Friday, Feb 10, 2012 at 22:26
As others have said you can get rim protectors and they do work.
If you use tyre lubricant when refitting or you know the corret technique for removing te tyre off the rim completeley you will never need a mallett.
Too much chnce of a misfire and a damaged rim or ankle. I changed tyres for years using a rubber mallett then one day 10 years ago someone showed me the easy way.
AnswerID: 477463

Follow Up By: Member - Outback Gazz - Saturday, Feb 11, 2012 at 15:23

Saturday, Feb 11, 2012 at 15:23
G'day Outnabout

I was taught to take the tyre off with levers and put the tyre on with a mallet and have found that with a bit of detergent / water mix applied with a spray bottle it was quite easy with no damage to the rim or ankles !
Any tips with your "easy way" ?

Thanks

Gazz
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FollowupID: 752729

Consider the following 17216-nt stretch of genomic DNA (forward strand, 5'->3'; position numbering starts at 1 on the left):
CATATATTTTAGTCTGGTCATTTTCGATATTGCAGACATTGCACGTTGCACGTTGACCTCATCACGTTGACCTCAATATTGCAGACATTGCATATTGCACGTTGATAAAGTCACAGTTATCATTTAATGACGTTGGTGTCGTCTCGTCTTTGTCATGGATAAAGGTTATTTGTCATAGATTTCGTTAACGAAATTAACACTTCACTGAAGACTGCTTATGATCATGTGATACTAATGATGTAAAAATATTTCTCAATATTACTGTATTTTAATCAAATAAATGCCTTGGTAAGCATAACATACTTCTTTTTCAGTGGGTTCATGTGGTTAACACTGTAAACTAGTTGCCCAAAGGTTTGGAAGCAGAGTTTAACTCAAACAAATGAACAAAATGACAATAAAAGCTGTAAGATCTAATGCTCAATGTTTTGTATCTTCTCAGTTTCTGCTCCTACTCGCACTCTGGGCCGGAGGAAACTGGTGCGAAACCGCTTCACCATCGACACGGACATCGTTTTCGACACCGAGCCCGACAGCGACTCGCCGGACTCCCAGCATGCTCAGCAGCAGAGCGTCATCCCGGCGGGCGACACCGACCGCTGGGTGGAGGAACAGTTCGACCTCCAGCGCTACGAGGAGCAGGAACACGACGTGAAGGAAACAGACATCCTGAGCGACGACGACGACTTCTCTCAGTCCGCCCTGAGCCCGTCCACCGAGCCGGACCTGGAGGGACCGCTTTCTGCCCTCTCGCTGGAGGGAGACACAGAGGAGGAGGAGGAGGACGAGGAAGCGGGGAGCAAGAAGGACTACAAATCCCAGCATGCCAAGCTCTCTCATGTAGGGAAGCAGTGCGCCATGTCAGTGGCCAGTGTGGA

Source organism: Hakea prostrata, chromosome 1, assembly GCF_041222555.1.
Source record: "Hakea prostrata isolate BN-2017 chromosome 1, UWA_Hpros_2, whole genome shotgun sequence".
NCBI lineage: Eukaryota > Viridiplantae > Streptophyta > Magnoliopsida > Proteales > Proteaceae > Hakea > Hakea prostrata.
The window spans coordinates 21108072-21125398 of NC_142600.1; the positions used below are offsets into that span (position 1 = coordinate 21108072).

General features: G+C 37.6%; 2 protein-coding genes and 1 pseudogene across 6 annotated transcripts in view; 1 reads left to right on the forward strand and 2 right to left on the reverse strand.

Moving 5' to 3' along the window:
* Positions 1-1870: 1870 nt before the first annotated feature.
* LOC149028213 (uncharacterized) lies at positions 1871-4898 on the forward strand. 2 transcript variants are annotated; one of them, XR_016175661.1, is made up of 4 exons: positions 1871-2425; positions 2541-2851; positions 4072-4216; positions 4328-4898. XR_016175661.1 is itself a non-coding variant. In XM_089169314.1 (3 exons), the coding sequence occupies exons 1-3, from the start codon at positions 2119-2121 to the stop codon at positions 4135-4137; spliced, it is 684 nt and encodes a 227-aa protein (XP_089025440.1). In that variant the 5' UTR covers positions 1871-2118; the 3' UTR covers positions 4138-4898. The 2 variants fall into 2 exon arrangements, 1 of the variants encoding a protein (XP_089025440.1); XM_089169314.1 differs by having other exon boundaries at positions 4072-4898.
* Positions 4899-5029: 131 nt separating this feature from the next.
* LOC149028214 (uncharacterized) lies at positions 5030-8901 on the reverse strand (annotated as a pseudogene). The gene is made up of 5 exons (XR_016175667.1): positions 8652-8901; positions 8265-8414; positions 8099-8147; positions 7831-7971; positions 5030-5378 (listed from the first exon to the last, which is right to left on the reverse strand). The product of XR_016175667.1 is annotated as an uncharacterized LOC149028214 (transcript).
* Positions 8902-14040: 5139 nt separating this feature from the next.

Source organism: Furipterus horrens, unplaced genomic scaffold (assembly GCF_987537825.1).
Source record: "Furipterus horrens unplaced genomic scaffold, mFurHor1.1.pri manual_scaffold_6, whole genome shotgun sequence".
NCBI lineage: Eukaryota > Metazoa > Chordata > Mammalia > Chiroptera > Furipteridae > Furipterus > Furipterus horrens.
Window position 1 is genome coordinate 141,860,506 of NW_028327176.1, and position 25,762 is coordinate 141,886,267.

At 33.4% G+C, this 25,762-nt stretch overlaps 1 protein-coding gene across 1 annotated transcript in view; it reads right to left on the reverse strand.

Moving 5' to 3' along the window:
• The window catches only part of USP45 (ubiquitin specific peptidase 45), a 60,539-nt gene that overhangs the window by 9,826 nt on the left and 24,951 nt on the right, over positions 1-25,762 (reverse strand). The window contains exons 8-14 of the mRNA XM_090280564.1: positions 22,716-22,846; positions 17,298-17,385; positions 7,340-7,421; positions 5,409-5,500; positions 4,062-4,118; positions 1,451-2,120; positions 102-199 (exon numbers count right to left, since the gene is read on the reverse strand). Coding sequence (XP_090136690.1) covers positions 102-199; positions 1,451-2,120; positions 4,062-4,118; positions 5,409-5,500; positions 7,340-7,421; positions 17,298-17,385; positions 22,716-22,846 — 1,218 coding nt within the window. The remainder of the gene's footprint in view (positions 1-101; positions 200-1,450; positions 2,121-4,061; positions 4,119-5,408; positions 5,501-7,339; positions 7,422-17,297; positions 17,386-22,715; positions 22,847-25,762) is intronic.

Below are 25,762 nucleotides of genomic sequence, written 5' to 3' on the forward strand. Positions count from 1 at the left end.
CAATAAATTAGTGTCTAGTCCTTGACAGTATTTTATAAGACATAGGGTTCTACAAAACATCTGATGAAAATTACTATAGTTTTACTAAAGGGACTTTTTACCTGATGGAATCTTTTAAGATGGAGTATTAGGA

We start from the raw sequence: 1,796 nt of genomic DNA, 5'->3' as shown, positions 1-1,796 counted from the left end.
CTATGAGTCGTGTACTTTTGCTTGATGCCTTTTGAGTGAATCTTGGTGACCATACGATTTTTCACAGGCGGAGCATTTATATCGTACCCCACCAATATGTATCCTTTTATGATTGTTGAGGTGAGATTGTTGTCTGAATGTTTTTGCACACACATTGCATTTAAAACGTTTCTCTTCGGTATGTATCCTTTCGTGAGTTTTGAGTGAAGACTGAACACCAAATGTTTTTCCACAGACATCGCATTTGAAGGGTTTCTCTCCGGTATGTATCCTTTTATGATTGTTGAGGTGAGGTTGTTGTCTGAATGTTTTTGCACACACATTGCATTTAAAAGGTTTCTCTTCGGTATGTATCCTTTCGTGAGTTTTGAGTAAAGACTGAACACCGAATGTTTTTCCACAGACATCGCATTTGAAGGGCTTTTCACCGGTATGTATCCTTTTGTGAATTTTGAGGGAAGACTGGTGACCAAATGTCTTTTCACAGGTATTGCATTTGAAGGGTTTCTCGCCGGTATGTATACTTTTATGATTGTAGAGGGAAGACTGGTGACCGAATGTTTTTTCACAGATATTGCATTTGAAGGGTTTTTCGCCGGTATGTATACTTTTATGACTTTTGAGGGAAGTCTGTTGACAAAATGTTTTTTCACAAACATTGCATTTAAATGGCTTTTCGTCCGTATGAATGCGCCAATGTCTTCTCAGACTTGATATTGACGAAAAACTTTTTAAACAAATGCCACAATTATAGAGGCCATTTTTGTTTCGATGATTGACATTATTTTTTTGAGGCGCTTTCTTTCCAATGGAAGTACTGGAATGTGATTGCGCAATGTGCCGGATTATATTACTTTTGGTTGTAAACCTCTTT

Follow Up By: member - mazcan - Saturday, Feb 11, 2012 at 18:37

Saturday, Feb 11, 2012 at 18:37
hi
when i had a jeep cherokee years ago with alloy rims i had to take a tyre off to get a nail out the tread
i took it off on the inside of the rim and it was easy with levers and soap and no damage to the face side of the rim put it back on the same waybut with a rubber hammerand plenty of soap went on just as easy ex farmer had years of experience on all sizes of tyre from wheel barrows to large tractor and machinery tyres there the killers
cheers
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FollowupID: 752744

Follow Up By: Member - Outback Gazz - Sunday, Feb 12, 2012 at 08:44

Sunday, Feb 12, 2012 at 08:44
Thanks Mazcan